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With women making up only 26% of the tech workforce, we’re unboxing the challenges facing women in this industry and the trends we’re seeing from female founders.
Equality doesn’t equal fair
Gender diversity in tech continues to be a struggle, and there are a number of things holding women back. Globally, women account for 47.7% of the workforce, yet in tech, they account for just 26.7%. From pervasive societal gender norms to biased hiring practices and workplace cultures, tech has historically failed women.
Peppered throughout panel and keynote speeches was the sense that seismic shifts in behaviour are needed to allow women to break through and narrow the gender gap in tech. Flexible working patterns and part-time hours to allow for childcare, continuous challenging of unconscious biases and anonymous CVs were some of the many suggestions proposed.
Deliveroo’s Head of Global Diversity, Equality and Inclusion, Busi Sizani, spoke about the need for workplace equality and equity at length. She started with the definitions: equality is giving everyone the same resource to reach a destination; equity recognises each person has different needs and requires different resources in order to achieve an equal outcome.
She went on to argue that most people are unaware of how needs may differ until it affects them personally, and that the workplace needs to be shaped for those of specific needs, not for the comfort of the majority.
The main takeaway from her talk is the need for us all to be aware of others and to care.
The deception of imposter syndrome
At one time or another in our lives, we have likely each felt imposter syndrome creeping in. Defined as a persistent self doubt and fear of being exposed as a fraud – despite having skills, accomplishments or potential – imposter syndrome can hit anyone, but more commonly affects women.
A 2023 survey by KPMG found 75% of female executives have experienced imposter syndrome at some point in their career, and so it was a common theme throughout the two days. But there were also some great tips to overcome niggling self doubt, as imposter syndrome was pitched as not always a bad trait to have.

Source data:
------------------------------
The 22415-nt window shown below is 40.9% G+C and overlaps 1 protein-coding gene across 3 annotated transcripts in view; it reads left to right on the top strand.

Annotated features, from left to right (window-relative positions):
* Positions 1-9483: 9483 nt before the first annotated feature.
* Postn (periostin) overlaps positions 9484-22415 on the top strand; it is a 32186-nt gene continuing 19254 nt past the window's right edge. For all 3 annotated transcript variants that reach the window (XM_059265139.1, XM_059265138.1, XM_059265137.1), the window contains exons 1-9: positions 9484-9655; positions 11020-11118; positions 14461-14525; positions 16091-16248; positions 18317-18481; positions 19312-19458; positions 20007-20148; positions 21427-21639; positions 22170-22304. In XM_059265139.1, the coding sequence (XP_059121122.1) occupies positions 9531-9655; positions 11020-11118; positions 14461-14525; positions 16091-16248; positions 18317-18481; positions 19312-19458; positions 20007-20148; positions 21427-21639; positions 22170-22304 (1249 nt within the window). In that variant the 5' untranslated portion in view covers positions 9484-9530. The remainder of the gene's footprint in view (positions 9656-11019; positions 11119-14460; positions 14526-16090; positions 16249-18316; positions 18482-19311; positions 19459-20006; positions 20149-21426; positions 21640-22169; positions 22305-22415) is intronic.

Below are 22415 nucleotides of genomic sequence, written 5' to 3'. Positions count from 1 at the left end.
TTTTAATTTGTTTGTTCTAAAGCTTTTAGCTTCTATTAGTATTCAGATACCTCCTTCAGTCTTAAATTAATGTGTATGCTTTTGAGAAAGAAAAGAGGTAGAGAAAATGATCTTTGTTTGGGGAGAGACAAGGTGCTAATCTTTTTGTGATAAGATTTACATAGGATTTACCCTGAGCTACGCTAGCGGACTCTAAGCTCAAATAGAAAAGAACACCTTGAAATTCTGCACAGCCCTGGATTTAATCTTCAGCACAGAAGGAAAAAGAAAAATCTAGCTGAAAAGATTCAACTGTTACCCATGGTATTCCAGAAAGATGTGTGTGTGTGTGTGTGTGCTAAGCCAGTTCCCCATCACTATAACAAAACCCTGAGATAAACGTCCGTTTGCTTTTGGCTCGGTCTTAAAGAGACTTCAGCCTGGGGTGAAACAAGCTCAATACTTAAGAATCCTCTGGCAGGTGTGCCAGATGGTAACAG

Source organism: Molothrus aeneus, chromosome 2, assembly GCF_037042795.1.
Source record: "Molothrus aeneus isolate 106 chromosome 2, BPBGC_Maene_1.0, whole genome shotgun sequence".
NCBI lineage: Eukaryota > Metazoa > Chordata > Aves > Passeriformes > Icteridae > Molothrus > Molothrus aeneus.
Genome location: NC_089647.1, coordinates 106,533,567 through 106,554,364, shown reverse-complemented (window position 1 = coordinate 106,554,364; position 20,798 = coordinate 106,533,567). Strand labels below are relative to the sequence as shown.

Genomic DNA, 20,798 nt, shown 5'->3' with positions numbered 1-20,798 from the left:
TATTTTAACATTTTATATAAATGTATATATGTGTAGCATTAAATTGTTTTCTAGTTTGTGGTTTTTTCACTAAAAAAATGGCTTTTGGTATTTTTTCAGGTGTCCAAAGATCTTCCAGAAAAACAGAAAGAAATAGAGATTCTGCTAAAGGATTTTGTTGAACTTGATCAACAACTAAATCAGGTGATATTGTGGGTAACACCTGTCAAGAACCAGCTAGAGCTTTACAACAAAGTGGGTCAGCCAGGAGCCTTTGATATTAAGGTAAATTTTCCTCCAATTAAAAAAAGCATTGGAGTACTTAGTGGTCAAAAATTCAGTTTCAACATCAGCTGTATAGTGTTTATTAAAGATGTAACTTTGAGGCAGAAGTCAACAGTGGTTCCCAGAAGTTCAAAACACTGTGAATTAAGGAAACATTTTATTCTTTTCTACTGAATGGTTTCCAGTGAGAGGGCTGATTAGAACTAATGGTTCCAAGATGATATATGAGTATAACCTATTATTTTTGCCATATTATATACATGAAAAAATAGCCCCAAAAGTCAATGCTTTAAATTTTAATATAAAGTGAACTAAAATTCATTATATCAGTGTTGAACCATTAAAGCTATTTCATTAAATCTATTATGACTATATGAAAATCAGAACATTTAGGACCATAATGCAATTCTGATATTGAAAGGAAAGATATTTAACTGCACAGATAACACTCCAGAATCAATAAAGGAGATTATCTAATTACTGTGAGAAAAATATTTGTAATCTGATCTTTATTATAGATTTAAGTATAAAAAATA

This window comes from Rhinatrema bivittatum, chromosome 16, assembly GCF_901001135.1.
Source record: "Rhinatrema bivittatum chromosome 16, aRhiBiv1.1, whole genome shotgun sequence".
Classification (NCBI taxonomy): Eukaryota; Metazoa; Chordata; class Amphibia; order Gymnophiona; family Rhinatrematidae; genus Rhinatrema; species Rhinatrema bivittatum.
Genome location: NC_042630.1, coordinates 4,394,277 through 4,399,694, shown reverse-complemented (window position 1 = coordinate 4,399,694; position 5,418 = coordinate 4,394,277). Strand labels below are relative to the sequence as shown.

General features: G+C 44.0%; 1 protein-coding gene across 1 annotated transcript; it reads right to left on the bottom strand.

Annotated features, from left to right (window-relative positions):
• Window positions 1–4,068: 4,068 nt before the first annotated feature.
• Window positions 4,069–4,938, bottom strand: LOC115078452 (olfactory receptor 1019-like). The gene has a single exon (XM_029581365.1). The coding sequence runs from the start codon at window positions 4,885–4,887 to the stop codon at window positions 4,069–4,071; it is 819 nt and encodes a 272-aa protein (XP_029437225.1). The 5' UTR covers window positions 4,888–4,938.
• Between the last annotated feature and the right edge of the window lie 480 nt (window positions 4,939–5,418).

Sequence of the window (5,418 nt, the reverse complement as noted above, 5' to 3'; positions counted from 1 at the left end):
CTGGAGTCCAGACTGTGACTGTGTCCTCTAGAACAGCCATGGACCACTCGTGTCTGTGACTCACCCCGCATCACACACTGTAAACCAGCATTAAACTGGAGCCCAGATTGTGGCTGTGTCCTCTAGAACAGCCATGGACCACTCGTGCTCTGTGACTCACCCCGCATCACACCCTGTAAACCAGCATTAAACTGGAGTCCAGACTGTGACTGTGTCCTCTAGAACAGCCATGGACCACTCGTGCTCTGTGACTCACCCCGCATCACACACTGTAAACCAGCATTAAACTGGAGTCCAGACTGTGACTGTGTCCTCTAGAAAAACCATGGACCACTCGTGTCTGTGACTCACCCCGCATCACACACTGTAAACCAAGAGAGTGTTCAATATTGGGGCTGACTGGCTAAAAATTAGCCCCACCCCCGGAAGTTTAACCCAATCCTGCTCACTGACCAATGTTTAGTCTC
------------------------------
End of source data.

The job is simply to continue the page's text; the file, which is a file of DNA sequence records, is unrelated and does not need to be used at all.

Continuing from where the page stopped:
When acknowledged, imposter syndrome can increase empathy, leading to better relationships. It can improve diligence and strengthen mental health and resilience. There were also tips given to overcome it, like making peace with self doubt, having female leaders speak up about their experiences and finding role models or finding a support network.
The overarching takeaway was the need to continuously celebrate achievement and develop a growth mindset by embracing failures through self-compassion and continuous learning and skill development.
There has been no conference in recent memory where sustainability wasn’t one of the key focuses, and the Women in Business and Tech Expo was no exception. Many female-founded businesses have a focus on sustainability.
In their panel session, Sustainability: Progress Over Perfection, Ilana Lassman, Head of Social Impact and Corporate Sponsorships at Dell, Polly Buckland, Founder of The Typeface Group, Faye Whitley, Co-founder of Beevive, Nancy Hyne, Founder of True Horizon and Emma Littlewood, Co-founder and Strategy Director of Green Element Group, discussed how the smallest changes can have the biggest impact.
When it comes to running a business, from fundraising to day-to-day activities, sustainability is survivability. It’s the key to future-proofing businesse – and no matter the size of the company, there are steps firms can take to have a better chance of survival, a lot of which start with free tools and collaborating with sustainability focussed organisations. From the SME Climate Hub to B Corp, the future of business comes from community and collaboration.
This content has been created for general information purposes and should not be taken as formal advice. Read our full disclaimer.
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- 07 December 20235 minute read
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